Some city services have closed or have been restricted since the spread of the coronavirus in Columbia County, Wash., and the surrounding area. There is now a comprehensive list of what changes are taking place.
(TNS) — Mid-Columbia cities and counties in Washington State are closing offices, limiting access and restricting services as a result of the coronavirus pandemic.
From paying a bill to buying a business license, here’s a look at some of the changes:
Pasco City Hall will remain open for now but the city is strongly encouraging customers to use online or phone payment options for Utility Billing, Dog Licensing, Parks information, Building Permits and other city services.
Pasco council members will use teleconferencing equipment for council meetings and residents are asked to use online/TV viewing, via Facebook or YouTube, or PSC-TV Channel 191 on Spectrum Cable, to watch the meetings.
Comments and questions to the council can be submitted online via Facebook or the city’s website.
Pasco Municipal Court will reschedule all civil and criminal and out of custody hearings, including jury trials. Notices will be mailed to individuals effected by these changes.
Individuals with a contested hearing or mitigation hearing that do not want to appear at a later hearing can request a decision on written documents. The form is found on the city website or contact the clerk with questions.
The Parks and Recreation department is closing all park restrooms and doesn’t expect to book park, shelter and recreation facility rentals until May. Existing rentals on the books between now and the end of April will be refunded.
Richland City Hall is closed to public access, so officials are asking people to go online or call for the common services.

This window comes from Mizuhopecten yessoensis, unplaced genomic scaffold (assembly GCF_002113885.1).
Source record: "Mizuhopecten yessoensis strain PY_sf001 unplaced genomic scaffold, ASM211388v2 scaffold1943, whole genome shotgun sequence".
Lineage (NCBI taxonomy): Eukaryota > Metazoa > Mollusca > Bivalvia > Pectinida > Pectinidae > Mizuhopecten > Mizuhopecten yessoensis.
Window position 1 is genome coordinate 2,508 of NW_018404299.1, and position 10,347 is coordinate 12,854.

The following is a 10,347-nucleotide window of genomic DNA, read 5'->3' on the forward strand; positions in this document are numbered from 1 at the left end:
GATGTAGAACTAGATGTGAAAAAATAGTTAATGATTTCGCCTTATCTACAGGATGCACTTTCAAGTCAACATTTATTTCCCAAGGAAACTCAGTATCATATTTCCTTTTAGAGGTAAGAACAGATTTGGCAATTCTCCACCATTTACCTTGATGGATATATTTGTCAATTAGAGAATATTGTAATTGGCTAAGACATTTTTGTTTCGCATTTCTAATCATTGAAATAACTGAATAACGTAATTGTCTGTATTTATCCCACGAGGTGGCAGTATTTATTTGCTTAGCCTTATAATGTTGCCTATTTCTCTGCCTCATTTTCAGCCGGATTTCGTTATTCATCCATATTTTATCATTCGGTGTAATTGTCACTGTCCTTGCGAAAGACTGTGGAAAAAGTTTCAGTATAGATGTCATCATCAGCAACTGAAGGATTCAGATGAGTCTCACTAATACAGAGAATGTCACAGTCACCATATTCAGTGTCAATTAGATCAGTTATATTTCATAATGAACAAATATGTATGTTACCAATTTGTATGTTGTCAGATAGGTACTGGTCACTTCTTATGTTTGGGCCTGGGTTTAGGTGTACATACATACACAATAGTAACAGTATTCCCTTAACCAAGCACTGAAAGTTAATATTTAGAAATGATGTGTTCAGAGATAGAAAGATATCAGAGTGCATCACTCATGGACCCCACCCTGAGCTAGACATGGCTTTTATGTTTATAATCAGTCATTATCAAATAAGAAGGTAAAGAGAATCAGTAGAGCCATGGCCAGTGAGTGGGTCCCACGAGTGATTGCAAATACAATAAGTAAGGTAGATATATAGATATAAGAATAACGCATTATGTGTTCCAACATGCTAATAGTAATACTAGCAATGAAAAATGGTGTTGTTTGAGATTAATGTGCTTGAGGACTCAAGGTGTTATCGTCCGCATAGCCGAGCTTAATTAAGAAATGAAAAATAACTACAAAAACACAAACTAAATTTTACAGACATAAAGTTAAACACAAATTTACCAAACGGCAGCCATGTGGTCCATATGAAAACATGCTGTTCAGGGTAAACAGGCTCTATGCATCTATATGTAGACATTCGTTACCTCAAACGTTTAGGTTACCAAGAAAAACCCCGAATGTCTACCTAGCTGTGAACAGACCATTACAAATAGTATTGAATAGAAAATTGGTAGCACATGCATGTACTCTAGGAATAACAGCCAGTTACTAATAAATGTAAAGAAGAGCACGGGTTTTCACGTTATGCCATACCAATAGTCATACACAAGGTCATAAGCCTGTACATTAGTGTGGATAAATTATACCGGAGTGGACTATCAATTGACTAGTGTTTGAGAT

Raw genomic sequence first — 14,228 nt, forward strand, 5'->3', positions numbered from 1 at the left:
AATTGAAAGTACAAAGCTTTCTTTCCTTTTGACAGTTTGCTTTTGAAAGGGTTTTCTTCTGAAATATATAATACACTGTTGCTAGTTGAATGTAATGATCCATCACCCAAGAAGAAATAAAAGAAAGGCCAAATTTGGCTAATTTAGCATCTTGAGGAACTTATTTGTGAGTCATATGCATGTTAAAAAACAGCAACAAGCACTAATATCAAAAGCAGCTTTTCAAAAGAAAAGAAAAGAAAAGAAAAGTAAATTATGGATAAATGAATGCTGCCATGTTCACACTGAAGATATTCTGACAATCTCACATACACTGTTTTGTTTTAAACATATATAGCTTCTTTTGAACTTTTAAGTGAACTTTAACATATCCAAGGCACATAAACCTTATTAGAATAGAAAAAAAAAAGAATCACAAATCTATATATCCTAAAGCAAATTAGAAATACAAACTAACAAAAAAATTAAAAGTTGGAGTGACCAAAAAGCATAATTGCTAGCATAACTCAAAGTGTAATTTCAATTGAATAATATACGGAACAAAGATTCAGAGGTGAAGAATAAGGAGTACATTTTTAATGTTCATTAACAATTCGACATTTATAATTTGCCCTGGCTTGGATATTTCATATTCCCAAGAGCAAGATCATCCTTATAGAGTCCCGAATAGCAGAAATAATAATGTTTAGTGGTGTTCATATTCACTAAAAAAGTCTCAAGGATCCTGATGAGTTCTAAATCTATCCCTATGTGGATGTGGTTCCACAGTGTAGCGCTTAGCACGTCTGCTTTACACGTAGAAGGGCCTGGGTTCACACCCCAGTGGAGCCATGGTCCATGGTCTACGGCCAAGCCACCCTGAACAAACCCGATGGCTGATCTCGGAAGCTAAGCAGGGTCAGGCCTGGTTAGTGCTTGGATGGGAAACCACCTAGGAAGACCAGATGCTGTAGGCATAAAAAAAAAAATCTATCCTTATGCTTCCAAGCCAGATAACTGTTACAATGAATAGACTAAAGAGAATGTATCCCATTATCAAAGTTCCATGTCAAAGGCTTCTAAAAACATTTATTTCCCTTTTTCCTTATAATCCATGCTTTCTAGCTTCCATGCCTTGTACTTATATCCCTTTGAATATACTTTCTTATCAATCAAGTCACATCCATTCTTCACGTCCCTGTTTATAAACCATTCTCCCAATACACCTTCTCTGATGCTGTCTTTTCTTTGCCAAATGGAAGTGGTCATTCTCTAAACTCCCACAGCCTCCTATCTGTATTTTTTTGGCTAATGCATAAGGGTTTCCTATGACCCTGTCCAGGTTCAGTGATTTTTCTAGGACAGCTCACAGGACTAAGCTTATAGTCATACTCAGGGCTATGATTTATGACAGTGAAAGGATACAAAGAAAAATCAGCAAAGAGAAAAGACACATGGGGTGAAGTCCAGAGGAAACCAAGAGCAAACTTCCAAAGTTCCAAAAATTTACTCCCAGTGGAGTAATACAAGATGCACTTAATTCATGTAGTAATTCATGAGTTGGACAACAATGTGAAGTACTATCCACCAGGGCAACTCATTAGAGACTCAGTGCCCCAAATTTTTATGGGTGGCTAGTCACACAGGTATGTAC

People can pay utility bills by calling 509-942-1104, going online at www.ci.richland.wa.us/myutilities or by using the drop box in the southwest side of the building.
If they’re looking for a business license or related services, those are available at www.ci.richland.wa.us/businesslicensing.
The Planning and Building Divisions can do much of their work online. Most general questions can be answered over the phone. People can call 509-942-7794. Building inspection requests can be made online.
The landfill remains open during regularly scheduled hours.
The Richland Police Department closed to the public at 1 p.m. Thursday. Business hours via telephone will be 8 a.m. to 5 p.m. weekdays at 509-942-7340.
Residents may make police reports by phone that don’t need a police presence.
“We do not undertake this step lightly, but our goal is minimizing risk and spread of infection, as well as keeping our officers healthy and able to respond to emergencies,” the police department posted on its Facebook page as part of the announcement.
Richland closed its community center, closed its park restrooms and started offering only skeleton library services.
Wednesday afternoon the city announced the Richland Public Library would close at 2 p.m. March 20, after saying earlier this week that the library would remain open limited hours to allow customers to pick up items placed on hold.
The only service offered through 2 p.m. Friday is pickup of held materials.
Return drop boxes will remain open.
Kennewick City Council has canceled all of its scheduled meetings through the end of May, except for a meeting April 21.
Special council meetings may be scheduled for essential operational items between now and the end of May.
The public is encouraged to watch any council meetings scheduled online at bit.ly/KennewickBroadcast rather than in person at City Hall.
All city board and commission meetings also are canceled through May unless there are business items that cannot be delayed.
However, a public hearing on an ethics complaint filed against Kennewick Mayor Don Britain has not been canceled. It is set for 6 p.m. April 16 at City Hall, 210 W. Sixth Ave.
The public may attend but no comments will be heard from the audience.
Kennewick city offices have closed to the public through the end of March, but business can be transacted by telephone and e-mail.
A drop box for utility payments is on the east side of City Hall. Payments also can be made through the city’s automated telephone system at 509-585-4266, online or through private bill-payer services.